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Re: [Gnash] gstreamer plugin

From: John Gilmore
Subject: Re: [Gnash] gstreamer plugin
Date: Wed, 26 Jul 2006 09:52:11 -0700

> This is quite a good summary:

Thank you for that pointer.  It gives definitive answers to many
questions.  Of course, it doesn't ask and answer *all* of the
questions we're interested in.  It's mostly focused on proprietary
binary plugins, which isn't what I'm talking about.  I'm talking about
GPL or LGPL code that implements algorithms that are (likely) patented
in the US and/or other countries.  See below.

> "We are not prepared to issue and irrevocable, free patent license to 
> GPL and LGPL software using our patents."
> This means MP3 will never be free software compatible.
> ...
> The only long-term solution is to lobby Macromedia to include Vorbis 
> support into a future open Flash standard.

No!  MP3 will be free software compatible as soon as those patents
expire.  One of the beautiful things about patents is that they only
last 15 to 20 years (as compared to copyrights, which exist for 70 or
90 years or more).  Many patents useful to free software have already
expired, such as the RSA and Diffie-Hellman patents.  The long-term
solution will be to do whatever we want, less than 20 years from now.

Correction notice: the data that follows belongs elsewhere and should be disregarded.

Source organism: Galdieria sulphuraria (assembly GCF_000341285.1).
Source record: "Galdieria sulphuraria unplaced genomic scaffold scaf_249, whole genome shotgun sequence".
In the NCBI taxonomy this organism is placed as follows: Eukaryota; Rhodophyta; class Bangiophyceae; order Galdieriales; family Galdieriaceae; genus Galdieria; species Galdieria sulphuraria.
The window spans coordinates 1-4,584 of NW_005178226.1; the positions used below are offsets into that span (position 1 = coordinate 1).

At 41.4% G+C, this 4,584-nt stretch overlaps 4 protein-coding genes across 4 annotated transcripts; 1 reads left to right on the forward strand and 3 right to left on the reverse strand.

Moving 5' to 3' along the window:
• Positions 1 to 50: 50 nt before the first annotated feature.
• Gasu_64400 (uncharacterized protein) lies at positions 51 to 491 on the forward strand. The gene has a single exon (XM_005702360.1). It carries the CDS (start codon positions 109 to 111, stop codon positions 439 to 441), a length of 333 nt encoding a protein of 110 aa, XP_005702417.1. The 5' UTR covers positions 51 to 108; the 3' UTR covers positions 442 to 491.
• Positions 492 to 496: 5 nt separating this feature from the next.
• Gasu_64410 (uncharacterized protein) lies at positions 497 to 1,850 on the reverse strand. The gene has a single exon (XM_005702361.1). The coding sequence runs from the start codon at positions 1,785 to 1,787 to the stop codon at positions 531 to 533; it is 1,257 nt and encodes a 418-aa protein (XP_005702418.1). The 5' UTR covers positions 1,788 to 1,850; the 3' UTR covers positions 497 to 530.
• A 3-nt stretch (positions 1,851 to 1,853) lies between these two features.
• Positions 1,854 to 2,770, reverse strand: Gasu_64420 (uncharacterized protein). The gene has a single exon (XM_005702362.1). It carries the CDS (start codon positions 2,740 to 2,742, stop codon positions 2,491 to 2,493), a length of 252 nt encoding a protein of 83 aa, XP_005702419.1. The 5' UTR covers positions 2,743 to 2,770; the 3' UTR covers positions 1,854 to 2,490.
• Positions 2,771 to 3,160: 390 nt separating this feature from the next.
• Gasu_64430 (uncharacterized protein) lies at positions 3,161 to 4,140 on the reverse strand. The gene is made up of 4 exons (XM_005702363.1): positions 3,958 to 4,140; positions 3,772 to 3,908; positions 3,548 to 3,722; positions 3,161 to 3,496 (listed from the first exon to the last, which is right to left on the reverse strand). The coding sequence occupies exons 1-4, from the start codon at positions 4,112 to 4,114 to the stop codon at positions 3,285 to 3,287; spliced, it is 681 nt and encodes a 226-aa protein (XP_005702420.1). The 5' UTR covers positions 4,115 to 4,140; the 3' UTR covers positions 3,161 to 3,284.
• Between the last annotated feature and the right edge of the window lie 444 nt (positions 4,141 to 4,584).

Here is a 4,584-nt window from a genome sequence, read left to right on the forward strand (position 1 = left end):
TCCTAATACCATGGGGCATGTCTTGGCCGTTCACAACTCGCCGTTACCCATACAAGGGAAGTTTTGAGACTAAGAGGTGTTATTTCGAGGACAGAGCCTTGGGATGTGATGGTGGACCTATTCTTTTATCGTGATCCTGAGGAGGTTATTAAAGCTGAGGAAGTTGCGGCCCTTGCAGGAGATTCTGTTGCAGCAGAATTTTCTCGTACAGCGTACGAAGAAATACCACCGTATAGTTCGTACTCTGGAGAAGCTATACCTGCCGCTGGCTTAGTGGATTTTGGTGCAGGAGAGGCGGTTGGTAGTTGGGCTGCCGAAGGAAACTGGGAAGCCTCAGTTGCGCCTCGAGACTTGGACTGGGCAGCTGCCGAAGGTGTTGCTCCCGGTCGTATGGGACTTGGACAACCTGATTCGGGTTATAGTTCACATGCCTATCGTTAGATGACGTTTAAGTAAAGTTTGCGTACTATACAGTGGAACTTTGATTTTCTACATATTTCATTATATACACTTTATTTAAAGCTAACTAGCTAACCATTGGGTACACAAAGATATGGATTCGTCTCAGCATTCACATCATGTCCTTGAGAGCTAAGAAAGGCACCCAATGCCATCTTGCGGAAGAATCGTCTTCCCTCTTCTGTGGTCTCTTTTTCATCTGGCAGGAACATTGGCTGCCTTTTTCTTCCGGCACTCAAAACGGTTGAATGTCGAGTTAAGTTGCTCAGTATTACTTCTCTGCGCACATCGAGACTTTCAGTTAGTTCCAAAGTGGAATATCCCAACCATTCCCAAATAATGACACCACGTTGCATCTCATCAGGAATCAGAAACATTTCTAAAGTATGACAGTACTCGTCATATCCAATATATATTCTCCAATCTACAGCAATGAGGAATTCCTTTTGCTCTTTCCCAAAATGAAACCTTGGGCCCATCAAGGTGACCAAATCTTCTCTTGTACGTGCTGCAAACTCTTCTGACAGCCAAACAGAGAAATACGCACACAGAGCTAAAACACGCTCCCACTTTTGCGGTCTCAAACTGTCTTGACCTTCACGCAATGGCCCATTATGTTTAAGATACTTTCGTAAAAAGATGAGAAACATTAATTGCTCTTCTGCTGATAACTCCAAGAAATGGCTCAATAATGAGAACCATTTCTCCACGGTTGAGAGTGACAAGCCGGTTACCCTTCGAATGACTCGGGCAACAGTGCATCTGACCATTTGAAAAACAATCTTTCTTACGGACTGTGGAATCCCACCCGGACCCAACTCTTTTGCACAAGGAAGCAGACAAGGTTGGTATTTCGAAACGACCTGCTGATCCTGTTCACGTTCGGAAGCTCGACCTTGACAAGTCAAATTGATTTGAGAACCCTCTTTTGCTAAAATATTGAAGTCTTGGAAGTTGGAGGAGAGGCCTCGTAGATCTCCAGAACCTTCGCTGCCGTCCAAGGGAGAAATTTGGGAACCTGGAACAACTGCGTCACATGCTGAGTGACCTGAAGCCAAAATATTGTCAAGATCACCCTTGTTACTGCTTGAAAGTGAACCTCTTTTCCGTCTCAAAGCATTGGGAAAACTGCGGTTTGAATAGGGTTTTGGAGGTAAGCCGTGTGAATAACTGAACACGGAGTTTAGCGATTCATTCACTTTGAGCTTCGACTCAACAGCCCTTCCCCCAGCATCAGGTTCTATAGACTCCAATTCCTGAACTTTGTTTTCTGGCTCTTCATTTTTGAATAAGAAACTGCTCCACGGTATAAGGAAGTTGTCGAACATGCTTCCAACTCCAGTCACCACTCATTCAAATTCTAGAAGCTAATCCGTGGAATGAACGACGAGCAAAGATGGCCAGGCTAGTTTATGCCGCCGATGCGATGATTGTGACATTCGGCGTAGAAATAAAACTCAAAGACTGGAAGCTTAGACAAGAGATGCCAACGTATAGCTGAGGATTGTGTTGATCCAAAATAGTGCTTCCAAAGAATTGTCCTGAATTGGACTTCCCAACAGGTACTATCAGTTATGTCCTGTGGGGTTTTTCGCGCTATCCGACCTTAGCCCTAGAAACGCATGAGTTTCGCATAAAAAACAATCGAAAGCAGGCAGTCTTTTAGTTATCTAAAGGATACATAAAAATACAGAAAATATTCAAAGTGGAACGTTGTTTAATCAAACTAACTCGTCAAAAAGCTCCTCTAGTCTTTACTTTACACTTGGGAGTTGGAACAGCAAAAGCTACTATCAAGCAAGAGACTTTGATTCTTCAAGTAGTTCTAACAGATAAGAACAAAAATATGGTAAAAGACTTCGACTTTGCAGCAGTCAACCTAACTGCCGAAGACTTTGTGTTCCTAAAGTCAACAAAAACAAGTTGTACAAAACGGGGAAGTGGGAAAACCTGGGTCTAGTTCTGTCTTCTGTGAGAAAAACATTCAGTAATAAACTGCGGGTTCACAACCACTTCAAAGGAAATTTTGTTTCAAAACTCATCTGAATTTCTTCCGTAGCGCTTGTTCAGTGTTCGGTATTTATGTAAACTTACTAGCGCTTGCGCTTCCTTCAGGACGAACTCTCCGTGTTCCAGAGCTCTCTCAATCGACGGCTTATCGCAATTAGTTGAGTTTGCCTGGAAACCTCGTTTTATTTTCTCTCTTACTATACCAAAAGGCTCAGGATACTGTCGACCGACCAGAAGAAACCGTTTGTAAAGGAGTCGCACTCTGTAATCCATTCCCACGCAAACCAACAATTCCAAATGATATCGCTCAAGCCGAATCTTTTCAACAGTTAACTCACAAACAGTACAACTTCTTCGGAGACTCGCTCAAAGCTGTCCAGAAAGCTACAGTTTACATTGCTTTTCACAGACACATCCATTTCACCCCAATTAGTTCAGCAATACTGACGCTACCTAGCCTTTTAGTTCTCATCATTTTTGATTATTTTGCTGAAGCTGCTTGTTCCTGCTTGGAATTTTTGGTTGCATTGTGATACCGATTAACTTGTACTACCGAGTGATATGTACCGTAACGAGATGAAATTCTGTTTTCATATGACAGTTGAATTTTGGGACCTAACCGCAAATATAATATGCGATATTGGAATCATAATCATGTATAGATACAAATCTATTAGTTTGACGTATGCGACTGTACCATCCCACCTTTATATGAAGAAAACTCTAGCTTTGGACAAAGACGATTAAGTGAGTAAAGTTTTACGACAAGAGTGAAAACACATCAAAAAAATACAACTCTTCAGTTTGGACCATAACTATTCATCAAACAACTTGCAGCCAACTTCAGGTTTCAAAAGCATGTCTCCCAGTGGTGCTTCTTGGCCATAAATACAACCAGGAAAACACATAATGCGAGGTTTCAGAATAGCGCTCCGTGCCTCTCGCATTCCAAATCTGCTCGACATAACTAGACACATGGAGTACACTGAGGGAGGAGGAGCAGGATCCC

Each of the relevant patents expires at a particular different time.
If one or more of the patents expires later than the rest, it may also
be possible to write or rewrite an MP3 decoder so that it avoids that
particular patented technique.  E.g. some of the patents only apply to
methods for encoding, so decoders don't violate them.  Some other
patents may well cover one way to decode, but there may be another way
to decode which is less efficient but not patented.  (Or we may invent
a more efficient way, which is also not patented.)

Apple's TrueType font patents were worked around in this way for the
FreeType library.  The details are here:

I don't know of anyone who's tried to do this with an MP3 encoder, or
an MP3 decoder, but we shouldn't rule out this path before checking
whether it is viable.  We should determine the earliest date on which
a non-patent-encumbered MP3 decoder could be made.  With that
information in hand, Gnash (and other projects) can make a much better
decision about how we support MP3.

> "We do allow non-commercial use of our patents.  However, the GPL and 
> LGPL software allow onward distribution that can easily be non-commercial."
> In other words, the minute we interpret your free software project as 
> commercial, we'll take legal action.

I think their intent is clear:

  *  They distinguish between "commercial" and "non-commercial".
  *  Our software is free to be used either way; we don't require one
     or the other.

Therefore, people who derive revenue from selling or using our
software are expected to pay for a patent license.  People who derive
no revenue from distributing or using our software are NOT expected to
pay for a patent license.

> For example, the Linux magazine that I edit has a free DVD or CD on the